Please note that using call-backs you still have to use some kind of while loop to read strings from the socket because several strings may be available in the data stream and you will only get a notification for the first one. This poses a problem for us because lirc_nextcode() blocks until there is something available from the socket which is not what we need here. You can solve this problem by setting the O_NONBLOCK flag for the socket using the fcntl(2) function. Have a look at the current xirw code that is available from the LIRC homepage for an implementation example.

To get the config string that the user has provided in the config file in response to a button press you use the following function:

    int lirc_code2char(struct lirc_config *config,char *code,char **string);

config is a pointer to the config file data structure that you can get with lirc_readconfig() and code is the code transmitted to your application on the lircd socket. If an action should be taken string will point to the config string the user has provided in the config file. The user might want to take several actions on a button press so you have to execute this function until string is NULL, which means that no more actions shall be taken, or an error occurs. The function returns -1 if an error occurred, 0 otherwise.

In our example there are only two clean-up functions to be explained.

    void lirc_freeconfig(struct lirc_config *config);

This functions frees the data structures associated with config.

    int lirc_deinit();

lirc_deinit() closes the connection to lircd and does some internal clean-up stuff.

Sending data

Sending (blasting) is done according to following:

#include "lirc_client.h"

int main(int argc, char** argv)
    int fd;

    fd = lirc_get_local_socket(NULL, 0);
    if (fd < 0) {
        // Process error
    if (lirc_send_one(fd, "name of remote", "Key symbol") == -1) {
        // Process errors


lirc_send_one() and lirc_simulate() are blocking. If you need to do non-blocking IO and/or access other functionality available you need to use lirc_command_init() and lirc_command_run(). Example code is in irsend.cpp.

Using the Python API

The Python API's main documentation is in the API docs, look for Python Bindings under Modules. This text is just an introduction.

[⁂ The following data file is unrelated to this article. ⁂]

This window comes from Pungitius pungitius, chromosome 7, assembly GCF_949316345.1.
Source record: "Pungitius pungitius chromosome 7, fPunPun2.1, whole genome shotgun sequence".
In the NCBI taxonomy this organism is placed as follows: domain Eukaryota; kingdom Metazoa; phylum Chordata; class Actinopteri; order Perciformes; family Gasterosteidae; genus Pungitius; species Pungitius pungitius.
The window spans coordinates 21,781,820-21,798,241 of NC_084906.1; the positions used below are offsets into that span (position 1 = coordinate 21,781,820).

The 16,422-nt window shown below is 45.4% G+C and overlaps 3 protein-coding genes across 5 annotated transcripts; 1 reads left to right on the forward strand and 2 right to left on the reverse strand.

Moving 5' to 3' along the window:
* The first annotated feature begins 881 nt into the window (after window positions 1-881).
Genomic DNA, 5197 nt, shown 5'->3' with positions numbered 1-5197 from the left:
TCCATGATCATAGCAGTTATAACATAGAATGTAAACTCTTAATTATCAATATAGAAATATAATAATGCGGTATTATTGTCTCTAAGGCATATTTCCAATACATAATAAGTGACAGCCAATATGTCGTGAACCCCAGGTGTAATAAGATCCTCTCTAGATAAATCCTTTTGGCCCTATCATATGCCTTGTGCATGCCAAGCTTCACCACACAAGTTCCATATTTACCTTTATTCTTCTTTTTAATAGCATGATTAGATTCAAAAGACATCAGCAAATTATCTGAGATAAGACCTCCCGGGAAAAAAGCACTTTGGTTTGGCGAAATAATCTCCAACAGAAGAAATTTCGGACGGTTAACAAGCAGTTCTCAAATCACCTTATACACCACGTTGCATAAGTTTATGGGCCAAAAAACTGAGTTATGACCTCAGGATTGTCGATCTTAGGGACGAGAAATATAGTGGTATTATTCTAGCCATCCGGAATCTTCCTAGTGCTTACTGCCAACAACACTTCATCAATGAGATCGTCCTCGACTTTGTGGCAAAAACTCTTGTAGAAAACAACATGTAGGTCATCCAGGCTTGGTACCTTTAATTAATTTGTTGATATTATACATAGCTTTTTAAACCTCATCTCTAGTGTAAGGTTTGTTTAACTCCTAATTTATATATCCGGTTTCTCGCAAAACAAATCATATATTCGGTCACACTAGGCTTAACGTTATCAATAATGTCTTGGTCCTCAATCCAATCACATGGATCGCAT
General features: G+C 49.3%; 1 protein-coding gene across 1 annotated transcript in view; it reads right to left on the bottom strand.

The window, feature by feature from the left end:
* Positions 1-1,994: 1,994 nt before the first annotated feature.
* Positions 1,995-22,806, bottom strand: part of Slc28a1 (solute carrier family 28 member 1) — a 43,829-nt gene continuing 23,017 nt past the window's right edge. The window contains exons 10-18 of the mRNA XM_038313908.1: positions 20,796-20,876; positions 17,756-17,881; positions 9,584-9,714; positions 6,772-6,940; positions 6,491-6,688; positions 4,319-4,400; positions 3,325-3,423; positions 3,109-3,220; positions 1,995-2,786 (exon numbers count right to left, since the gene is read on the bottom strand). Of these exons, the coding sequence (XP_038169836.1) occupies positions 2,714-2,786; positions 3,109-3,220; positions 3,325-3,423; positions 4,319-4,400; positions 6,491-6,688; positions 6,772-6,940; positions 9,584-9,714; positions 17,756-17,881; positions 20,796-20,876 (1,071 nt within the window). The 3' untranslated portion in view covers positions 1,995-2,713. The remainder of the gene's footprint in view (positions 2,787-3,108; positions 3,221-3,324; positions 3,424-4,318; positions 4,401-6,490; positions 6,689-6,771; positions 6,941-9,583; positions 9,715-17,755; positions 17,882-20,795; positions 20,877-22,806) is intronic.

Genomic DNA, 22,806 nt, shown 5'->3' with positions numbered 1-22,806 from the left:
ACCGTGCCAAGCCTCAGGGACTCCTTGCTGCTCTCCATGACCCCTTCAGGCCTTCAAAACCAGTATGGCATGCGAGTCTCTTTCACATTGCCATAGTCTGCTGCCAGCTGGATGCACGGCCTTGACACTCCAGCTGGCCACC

Besides the client API described here there are also lirc.config and lirc.database interfaces. These are not documented as of now. The config is some read-only paths as defined by configure. The database is the python view of the configs/ directory; example usage in lirc-setup and the data2table and data2html scripts in doc/

In the client API the receive parts supports both raw keypress events as displayed by irw(1) or application-specific strings as presented by ircat(1). Receiving raw events is done like:

    import lirc

    # Setup path, the lircd output socket path
    with lirc.RawConnection(path) as conn:
        press = conn.readline()
        # ... do something with press

The path argument can be omitted on default installations, lirc_client will make an educated guess based on environment, lirc_options.conf and hard-coded defaults.

Receiving application-specific strings goes like:

    import lirc

    # setup lircrc_path and program.
    with lirc.LircdConnection(
            program, lircrc_path, socket_path) as conn:
        while True:
             string = conn.readline()
             # ... do something with string

Here, user needs to define program (see ircat(1)), the path to the lircrc config file and the socket path. Like in previous example, lirc_client often can guess the socket_path and lircrc_path arguments in standard installations..

Sending is slightly more complex. A simple example is to retrieve the lircd version over the socket interface which is done like this:

    import lirc

    #... again, the path to the lircd socket might be needed
    with lirc.CommandConnection(socket_path=...) as conn:
        reply = lirc.VersionCommand(conn).run()
    if reply.success:
        print("Error: " +[0])

The object returned by is a Reply with all info on the command outcome.

Asynchronous IO is relatively straight-forward. Using the AsyncConnection receiving data from a RawConnection or a LircdConnection goes like:

    import asyncio
    from lirc import AsyncConnection, LircdConnection

    async def get_lines(raw_conn):
        async with AsyncConnection(raw_conn, loop) as conn:
            async for keypress in conn:
                ... do something with keypress

    loop = asyncio.get_event_loop()
    with LircdConnection('foo',
                         lircrc_path=....) as conn:

Besides the API docs there is also a directory doc/python-bindings in the distribution. This contains a bunch of small snippets which demonstrates the python API.

Autoconf support

LIRC has full support for autocont an pkg-config. To check for the lirc_client library all what is required is to insert the following into

    dnl Check for LIRC client support
    PKG_CHECK_MODULES([LIRC], [lirc],,)

This will setup the variables LIRC_FLAGS and LIRC_LIBS which can be used to augment AM_CPPFLAGS and AM_LIBS. See pkg-config(3).